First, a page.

POLS WANT TO KNOCK DOU­GLAS OFF HIS PEDESTAL

Three Chicago leg­is­la­tors ask gov to tear down statue of ‘racist and sex­ist’ from S. Side tomb

Chicago Sun-Times - - NEWS - BY NEAL EAR­LEY,

SPRING­FIELD — The “Lit­tle Gi­ant” has tow­ered over the Bronzevill­e neigh­bor­hood for well over a cen­tury — and three Chicago Democrats say that’s far too long.

State Reps. Kam Buck­ner, Curtis J. Tarver II and Lamont J. Robin­son Jr. wrote a let­ter to Gov. J.B. Pritzker on Tues­day call­ing for the gov­er­nor to re­move a 9-foot­tall bronze statue of Stephen Dou­glas from atop his tomb on Chicago’s South Side.

“There is an ed­i­fice ded­i­cated to al­low­ing a bigot even in his grave to look down upon the Black com­mu­nity,” the three South Side law­mak­ers wrote. “This is in­de­fen­si­ble.”

The three mem­bers of the Illi­nois Leg­isla­tive Black Cau­cus made it clear they are not call­ing for Dou­glas’ body to be ex­humed from the tomb, just re­moval of the statue, dub­bing it “a trib­ute to a widely known racist and sex­ist who even staked his pres­i­den­tial plat­form on the sub­ju­ga­tion of any non­white male in Amer­ica.”

Buck­ner, Tarver and Robin­son also called on Pritzker and Mayor Lori Light­foot to stop pro­mot­ing Dou­glas’ tomb near 35th and Cot­tage Grove as a tourist site.

“Stephen Dou­glas was a dis­tin­guished states­man in Illi­nois,” they wrote. “There is no doubt about that. He was equally a per­son who per­son­ally ben­e­fited from the slav­ery of Black peo­ple in Amer­ica.”

Known as the “Lit­tle Gi­ant” for his 5-foot4-inch frame and large po­lit­i­cal in­flu­ence, Dou­glas played a ma­jor role in the lead-up to the Civil War. His­to­rian Gra­ham Peck told the Sun-Times last week Dou­glas was “prob­a­bly the most im­por­tant sen­a­tor in the his­tory of the coun­try” but also “a lead­ing race-baiter in Amer­i­can his­tory.”

Buck­ner, whose dis­trict in­cludes the statue, called it an “eye­sore” for many Black peo­ple who live in his dis­trict and are of­fended by Dou­glas’ po­si­tion on slav­ery and race.

“This is about not rever­ing some­one who was an­ti­thet­i­cal to the neigh­bor­hood in which this statue now stands,” Buck­ner told the Sun-Times. “So, folks who would like to have the statue re­main, folks who think that, you know, this is an af­front to his­tory, I wel­come them to take it and put it in their neigh­bor­hood.”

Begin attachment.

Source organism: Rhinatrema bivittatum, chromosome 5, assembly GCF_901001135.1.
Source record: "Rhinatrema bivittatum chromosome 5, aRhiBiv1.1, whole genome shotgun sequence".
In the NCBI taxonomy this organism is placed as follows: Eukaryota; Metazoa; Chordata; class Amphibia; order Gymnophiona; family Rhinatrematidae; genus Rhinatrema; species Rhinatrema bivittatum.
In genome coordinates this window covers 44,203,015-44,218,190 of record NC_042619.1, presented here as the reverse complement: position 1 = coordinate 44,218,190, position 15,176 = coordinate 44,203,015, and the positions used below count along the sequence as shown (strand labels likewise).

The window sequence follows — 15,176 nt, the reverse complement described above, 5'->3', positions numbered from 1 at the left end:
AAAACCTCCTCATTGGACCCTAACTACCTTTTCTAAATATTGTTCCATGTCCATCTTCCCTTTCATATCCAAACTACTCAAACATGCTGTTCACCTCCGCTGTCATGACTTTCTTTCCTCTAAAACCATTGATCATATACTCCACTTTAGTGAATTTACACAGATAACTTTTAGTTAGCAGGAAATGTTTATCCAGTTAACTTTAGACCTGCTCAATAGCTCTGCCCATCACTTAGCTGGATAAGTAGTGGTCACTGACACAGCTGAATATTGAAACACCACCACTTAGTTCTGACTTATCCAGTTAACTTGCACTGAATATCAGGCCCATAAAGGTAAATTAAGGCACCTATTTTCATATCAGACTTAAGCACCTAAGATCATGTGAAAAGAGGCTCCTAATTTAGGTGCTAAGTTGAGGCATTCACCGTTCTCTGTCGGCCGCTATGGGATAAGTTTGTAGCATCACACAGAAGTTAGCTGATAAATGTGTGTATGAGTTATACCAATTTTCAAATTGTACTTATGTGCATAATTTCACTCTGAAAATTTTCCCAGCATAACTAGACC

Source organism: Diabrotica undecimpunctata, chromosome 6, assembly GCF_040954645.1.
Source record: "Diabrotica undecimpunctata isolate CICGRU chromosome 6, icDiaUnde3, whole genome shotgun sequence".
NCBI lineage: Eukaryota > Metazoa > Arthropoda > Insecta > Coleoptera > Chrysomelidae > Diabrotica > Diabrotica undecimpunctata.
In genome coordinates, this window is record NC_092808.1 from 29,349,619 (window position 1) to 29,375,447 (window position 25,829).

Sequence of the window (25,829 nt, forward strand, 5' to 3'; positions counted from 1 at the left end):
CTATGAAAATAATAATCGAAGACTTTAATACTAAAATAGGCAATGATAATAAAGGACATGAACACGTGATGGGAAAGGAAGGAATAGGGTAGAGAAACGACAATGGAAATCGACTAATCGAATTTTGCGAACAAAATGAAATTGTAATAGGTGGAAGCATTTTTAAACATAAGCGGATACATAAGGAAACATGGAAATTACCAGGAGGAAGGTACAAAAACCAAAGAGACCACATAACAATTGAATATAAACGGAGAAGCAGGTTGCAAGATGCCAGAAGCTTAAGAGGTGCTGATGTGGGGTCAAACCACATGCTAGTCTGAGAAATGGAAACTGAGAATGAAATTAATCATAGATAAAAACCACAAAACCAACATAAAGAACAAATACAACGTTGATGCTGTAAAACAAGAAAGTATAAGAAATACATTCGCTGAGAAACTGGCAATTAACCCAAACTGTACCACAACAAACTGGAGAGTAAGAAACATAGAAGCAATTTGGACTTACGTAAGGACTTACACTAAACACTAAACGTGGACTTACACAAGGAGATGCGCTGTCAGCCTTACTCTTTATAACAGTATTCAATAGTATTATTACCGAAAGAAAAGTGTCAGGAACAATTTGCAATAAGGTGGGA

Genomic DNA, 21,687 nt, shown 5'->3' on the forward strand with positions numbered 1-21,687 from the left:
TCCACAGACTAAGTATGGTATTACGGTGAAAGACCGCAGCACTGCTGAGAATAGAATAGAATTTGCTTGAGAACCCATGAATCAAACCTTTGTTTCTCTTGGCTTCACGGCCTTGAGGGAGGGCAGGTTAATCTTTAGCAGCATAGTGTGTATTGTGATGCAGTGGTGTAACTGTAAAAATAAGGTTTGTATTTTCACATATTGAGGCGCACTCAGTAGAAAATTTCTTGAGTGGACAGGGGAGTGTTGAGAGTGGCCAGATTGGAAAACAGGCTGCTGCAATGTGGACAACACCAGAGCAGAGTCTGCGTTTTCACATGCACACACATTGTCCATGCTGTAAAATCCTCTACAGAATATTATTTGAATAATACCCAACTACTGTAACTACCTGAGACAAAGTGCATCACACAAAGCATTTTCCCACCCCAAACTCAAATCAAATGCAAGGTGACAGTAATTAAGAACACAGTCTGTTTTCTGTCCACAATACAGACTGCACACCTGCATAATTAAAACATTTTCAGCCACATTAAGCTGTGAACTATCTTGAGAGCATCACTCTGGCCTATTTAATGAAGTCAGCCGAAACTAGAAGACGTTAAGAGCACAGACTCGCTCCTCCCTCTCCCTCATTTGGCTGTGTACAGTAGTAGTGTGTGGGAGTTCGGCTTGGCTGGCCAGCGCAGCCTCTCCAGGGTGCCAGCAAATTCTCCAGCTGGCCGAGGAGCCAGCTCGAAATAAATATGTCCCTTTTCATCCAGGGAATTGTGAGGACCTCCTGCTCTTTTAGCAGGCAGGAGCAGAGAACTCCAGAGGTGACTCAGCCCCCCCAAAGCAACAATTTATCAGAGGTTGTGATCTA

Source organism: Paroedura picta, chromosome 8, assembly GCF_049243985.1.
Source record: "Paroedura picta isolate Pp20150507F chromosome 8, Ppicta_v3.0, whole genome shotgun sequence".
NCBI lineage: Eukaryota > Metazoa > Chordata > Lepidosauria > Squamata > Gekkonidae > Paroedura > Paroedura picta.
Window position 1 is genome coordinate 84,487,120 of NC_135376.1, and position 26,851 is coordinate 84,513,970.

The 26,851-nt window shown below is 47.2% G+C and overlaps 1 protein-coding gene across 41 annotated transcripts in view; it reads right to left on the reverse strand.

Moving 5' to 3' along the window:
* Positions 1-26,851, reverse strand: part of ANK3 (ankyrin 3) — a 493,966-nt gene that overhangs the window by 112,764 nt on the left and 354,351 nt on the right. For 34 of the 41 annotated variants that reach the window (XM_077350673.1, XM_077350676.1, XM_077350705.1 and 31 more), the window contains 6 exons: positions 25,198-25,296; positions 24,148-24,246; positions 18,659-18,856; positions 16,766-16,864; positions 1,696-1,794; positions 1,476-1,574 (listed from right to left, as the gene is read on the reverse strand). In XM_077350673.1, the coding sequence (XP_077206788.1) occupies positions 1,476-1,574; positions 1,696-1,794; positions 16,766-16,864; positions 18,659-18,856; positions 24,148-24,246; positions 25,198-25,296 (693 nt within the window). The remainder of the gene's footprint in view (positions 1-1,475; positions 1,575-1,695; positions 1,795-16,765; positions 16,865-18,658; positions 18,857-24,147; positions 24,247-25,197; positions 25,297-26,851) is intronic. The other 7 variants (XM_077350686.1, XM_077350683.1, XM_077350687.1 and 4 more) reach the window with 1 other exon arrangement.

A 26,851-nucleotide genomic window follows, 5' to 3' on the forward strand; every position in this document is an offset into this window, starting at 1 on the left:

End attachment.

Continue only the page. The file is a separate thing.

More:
The statue sits atop a 96-foot-tall gran­ite struc­ture com­pleted in 1881, which in­cludes a large obelisk and a mau­soleum at the base where Dou­glas’ body is en­tombed. The land was orig­i­nally owned by Dou­glas’ es­tate but was sold to the state of Illi­nois, when it be­came known as “Camp Dou­glas” serv­ing first as train­ing grounds for Union sol­diers dur­ing the Civil War, then as a pris­oner of war camp.

Pritzker and Light­foot did not re­spond to re­quests for com­ment.

For Dou­glas’ de­fend­ers, re­mov­ing the statue goes too far.

Ge­orge Buss, who is pres­i­dent of the Stephen A. Dou­glas As­so­ci­a­tion, said the statue is a part of the grave site and re­mov­ing it would be the same as dis­turb­ing the dead.

“This was put up as his grave site, and I just can’t think that we can re­move part of it and say, OK we haven’t dis­turbed his fi­nal rest­ing place,” Buss said.

Buss is a re­tired teacher from Freeport in north­west­ern Illi­nois who also por­trays Dou­glas’ main po­lit­i­cal foe — Abra­ham Lin­coln. Buss said if it wasn’t for Dou­glas, Lin­coln would have not have gained the fame that pro­pelled him to the pres­i­dency.

Lin­coln and Dou­glas squared off in per­haps the most fa­mous po­lit­i­cal de­bates in U.S. his­tory in 1858. Dou­glas beat Lin­coln in that U.S. Se­nate con­test but lost the pres­i­dency to him two years later.

“So, I think the clar­ion call should be rather than take it down, let us in­ter­pret it richly in the con­text of to­day, so that the fu­ture gen­er­a­tions don’t have a mis­take,” Buss said.

The let­ter from Buck­ner, Tarver and Robin­son comes less than a week af­ter House Speaker Mike Madi­gan called for stat­ues and a por­trait of Dou­glas to be re­moved from the state Capi­tol in Spring­field. Madi­gan said he learned of “Stephen Dou­glas’ dis­turb­ing past” a few months ago while read­ing Sid­ney Blu­men­thal’s book “All the Pow­ers of Earth.”